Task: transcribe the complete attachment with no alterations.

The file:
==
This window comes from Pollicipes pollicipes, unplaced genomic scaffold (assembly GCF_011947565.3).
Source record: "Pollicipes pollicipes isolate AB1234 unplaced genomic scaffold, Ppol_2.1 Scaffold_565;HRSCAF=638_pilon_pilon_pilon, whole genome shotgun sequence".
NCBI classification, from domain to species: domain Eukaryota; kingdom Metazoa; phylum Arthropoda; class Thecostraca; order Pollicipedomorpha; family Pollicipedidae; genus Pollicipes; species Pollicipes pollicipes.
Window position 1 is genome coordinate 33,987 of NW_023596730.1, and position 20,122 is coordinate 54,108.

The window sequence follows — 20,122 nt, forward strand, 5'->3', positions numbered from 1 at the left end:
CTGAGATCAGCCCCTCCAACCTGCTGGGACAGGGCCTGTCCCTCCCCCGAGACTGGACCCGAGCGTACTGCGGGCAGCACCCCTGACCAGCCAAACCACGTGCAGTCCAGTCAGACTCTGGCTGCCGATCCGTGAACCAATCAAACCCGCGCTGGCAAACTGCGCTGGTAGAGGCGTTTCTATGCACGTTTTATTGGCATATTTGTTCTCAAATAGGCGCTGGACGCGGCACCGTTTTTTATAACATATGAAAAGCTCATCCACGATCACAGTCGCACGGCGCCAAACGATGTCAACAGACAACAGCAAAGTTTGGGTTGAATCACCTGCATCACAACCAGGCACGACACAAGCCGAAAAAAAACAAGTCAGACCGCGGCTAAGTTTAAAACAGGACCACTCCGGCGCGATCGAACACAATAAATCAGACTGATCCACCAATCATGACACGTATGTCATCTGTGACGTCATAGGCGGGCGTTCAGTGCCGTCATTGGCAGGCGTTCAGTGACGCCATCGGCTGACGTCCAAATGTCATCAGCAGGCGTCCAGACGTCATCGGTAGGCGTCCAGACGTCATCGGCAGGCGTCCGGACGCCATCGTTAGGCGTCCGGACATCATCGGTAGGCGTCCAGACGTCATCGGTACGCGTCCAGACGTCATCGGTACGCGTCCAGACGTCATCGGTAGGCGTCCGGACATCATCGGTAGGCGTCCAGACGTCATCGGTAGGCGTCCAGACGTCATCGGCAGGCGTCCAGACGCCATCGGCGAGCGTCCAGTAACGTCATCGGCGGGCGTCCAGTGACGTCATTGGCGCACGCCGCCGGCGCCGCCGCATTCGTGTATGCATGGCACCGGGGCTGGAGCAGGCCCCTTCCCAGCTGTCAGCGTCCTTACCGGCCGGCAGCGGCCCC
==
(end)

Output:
This window comes from Pollicipes pollicipes, unplaced genomic scaffold (assembly GCF_011947565.3).
Source record: "Pollicipes pollicipes isolate AB1234 unplaced genomic scaffold, Ppol_2.1 Scaffold_565;HRSCAF=638_pilon_pilon_pilon, whole genome shotgun sequence".
NCBI classification, from domain to species: domain Eukaryota; kingdom Metazoa; phylum Arthropoda; class Thecostraca; order Pollicipedomorpha; family Pollicipedidae; genus Pollicipes; species Pollicipes pollicipes.
Window position 1 is genome coordinate 33,987 of NW_023596730.1, and position 20,122 is coordinate 54,108.

The window sequence follows — 20,122 nt, forward strand, 5'->3', positions numbered from 1 at the left end:
CTGAGATCAGCCCCTCCAACCTGCTGGGACAGGGCCTGTCCCTCCCCCGAGACTGGACCCGAGCGTACTGCGGGCAGCACCCCTGACCAGCCAAACCACGTGCAGTCCAGTCAGACTCTGGCTGCCGATCCGTGAACCAATCAAACCCGCGCTGGCAAACTGCGCTGGTAGAGGCGTTTCTATGCACGTTTTATTGGCATATTTGTTCTCAAATAGGCGCTGGACGCGGCACCGTTTTTTATAACATATGAAAAGCTCATCCACGATCACAGTCGCACGGCGCCAAACGATGTCAACAGACAACAGCAAAGTTTGGGTTGAATCACCTGCATCACAACCAGGCACGACACAAGCCGAAAAAAAACAAGTCAGACCGCGGCTAAGTTTAAAACAGGACCACTCCGGCGCGATCGAACACAATAAATCAGACTGATCCACCAATCATGACACGTATGTCATCTGTGACGTCATAGGCGGGCGTTCAGTGCCGTCATTGGCAGGCGTTCAGTGACGCCATCGGCTGACGTCCAAATGTCATCAGCAGGCGTCCAGACGTCATCGGTAGGCGTCCAGACGTCATCGGCAGGCGTCCGGACGCCATCGTTAGGCGTCCGGACATCATCGGTAGGCGTCCAGACGTCATCGGTACGCGTCCAGACGTCATCGGTACGCGTCCAGACGTCATCGGTAGGCGTCCGGACATCATCGGTAGGCGTCCAGACGTCATCGGTAGGCGTCCAGACGTCATCGGCAGGCGTCCAGACGCCATCGGCGAGCGTCCAGTAACGTCATCGGCGGGCGTCCAGTGACGTCATTGGCGCACGCCGCCGGCGCCGCCGCATTCGTGTATGCATGGCACCGGGGCTGGAGCAGGCCCCTTCCCAGCTGTCAGCGTCCTTACCGGCCGGCAGCGGCCCC